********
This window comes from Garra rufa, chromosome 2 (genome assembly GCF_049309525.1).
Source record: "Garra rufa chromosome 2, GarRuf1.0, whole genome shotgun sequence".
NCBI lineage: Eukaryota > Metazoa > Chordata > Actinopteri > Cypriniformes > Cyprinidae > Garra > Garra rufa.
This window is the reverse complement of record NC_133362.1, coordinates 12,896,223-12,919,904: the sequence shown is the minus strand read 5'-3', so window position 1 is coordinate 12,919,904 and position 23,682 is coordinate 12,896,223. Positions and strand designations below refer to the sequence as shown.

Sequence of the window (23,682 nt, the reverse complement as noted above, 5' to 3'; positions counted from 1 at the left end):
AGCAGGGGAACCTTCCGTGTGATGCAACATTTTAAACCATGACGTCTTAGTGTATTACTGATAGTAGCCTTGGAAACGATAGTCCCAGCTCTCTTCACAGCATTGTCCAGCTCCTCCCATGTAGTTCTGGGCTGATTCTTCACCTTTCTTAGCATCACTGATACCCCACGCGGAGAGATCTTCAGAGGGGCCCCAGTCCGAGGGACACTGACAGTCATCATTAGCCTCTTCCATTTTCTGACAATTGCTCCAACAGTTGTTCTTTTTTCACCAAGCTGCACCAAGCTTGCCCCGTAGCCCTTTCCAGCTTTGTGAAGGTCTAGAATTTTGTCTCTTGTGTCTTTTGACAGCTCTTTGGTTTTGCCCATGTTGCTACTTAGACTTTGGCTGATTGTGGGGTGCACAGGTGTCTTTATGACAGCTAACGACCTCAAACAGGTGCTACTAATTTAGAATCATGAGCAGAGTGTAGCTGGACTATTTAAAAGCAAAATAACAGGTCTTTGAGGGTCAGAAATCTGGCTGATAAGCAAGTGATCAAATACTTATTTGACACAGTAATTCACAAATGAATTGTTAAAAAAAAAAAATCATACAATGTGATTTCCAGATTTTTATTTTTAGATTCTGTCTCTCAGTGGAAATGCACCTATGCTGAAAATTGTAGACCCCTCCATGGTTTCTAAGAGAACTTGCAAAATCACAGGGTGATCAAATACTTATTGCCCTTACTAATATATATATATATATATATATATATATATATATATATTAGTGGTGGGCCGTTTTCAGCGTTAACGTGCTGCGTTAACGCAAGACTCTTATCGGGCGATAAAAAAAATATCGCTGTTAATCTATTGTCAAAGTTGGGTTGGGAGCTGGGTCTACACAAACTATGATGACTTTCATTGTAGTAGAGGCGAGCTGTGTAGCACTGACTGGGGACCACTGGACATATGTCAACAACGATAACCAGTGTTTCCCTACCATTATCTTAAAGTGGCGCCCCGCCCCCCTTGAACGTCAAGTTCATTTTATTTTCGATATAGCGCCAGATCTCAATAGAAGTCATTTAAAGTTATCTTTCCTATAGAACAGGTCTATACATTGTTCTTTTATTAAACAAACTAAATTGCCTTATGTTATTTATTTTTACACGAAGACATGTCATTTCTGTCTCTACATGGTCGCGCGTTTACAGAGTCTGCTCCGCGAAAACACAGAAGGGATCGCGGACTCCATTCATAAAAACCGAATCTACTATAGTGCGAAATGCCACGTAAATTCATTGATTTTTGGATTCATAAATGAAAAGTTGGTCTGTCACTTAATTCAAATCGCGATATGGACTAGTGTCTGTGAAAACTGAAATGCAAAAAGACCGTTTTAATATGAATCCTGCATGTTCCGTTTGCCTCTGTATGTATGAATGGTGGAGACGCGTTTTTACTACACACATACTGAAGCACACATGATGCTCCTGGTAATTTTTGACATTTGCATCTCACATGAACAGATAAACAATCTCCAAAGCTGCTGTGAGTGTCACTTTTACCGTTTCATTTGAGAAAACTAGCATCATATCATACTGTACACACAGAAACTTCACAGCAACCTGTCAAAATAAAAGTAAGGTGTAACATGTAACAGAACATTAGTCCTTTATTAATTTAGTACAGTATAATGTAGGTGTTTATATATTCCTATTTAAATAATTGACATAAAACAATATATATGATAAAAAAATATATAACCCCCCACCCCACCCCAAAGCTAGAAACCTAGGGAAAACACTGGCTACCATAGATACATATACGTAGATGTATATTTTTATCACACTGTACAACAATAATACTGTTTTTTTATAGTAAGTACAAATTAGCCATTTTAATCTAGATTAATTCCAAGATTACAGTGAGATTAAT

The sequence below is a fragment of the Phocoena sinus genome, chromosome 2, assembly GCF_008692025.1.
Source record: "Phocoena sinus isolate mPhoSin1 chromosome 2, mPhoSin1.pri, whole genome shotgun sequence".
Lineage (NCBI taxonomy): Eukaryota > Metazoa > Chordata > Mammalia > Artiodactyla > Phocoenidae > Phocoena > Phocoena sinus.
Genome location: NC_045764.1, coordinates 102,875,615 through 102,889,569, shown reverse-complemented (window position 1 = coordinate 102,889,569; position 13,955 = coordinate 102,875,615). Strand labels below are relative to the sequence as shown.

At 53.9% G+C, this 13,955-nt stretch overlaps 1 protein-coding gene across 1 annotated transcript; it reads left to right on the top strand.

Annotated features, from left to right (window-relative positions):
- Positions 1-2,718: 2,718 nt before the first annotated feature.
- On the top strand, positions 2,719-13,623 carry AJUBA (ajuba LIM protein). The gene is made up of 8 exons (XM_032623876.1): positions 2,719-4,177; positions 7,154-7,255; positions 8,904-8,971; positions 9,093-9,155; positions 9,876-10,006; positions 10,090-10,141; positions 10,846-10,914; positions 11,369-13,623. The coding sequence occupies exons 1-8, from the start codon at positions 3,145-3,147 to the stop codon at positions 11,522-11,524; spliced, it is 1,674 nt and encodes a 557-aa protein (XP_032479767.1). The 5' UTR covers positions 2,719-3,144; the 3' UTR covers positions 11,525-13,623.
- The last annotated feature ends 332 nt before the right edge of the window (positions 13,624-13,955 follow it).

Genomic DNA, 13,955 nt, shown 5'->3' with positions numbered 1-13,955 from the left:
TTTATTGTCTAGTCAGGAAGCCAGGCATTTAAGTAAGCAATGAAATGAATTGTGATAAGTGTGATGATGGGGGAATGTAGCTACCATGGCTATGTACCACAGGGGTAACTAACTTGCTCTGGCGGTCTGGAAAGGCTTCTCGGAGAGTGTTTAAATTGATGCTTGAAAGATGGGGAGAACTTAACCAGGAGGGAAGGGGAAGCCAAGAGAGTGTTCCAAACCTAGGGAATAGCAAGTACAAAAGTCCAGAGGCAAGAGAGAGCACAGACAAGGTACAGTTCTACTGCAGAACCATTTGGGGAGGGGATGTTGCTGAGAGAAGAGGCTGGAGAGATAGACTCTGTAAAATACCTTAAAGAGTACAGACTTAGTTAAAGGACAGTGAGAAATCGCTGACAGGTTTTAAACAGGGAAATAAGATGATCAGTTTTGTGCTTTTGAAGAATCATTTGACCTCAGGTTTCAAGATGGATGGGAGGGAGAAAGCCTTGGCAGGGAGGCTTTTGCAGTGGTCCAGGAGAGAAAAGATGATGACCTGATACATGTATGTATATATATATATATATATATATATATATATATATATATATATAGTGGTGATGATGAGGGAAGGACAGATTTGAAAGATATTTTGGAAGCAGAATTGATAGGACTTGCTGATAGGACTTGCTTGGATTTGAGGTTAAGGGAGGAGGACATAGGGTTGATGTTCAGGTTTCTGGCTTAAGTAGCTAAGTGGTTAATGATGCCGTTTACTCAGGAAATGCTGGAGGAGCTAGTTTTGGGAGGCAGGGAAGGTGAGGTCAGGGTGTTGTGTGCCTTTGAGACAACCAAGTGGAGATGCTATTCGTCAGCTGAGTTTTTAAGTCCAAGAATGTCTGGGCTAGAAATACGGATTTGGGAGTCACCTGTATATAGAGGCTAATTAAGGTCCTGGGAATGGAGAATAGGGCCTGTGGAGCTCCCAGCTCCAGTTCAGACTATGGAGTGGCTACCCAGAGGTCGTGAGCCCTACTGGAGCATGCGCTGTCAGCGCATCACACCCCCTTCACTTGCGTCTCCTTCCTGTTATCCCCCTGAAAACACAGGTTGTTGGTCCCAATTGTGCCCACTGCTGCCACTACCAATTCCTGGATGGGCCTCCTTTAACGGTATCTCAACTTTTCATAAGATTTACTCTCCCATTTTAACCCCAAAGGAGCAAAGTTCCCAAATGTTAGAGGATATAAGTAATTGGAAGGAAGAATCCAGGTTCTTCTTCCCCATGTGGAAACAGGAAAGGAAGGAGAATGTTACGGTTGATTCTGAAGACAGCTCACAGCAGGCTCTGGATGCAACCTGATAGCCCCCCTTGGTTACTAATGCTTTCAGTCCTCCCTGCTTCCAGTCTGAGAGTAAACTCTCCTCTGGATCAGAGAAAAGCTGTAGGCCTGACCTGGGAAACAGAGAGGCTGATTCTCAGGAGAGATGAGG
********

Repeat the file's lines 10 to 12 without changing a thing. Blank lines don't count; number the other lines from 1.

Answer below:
Genome location: NC_045764.1, coordinates 102,875,615 through 102,889,569, shown reverse-complemented (window position 1 = coordinate 102,889,569; position 13,955 = coordinate 102,875,615). Strand labels below are relative to the sequence as shown.

At 53.9% G+C, this 13,955-nt stretch overlaps 1 protein-coding gene across 1 annotated transcript; it reads left to right on the top strand.

Annotated features, from left to right (window-relative positions):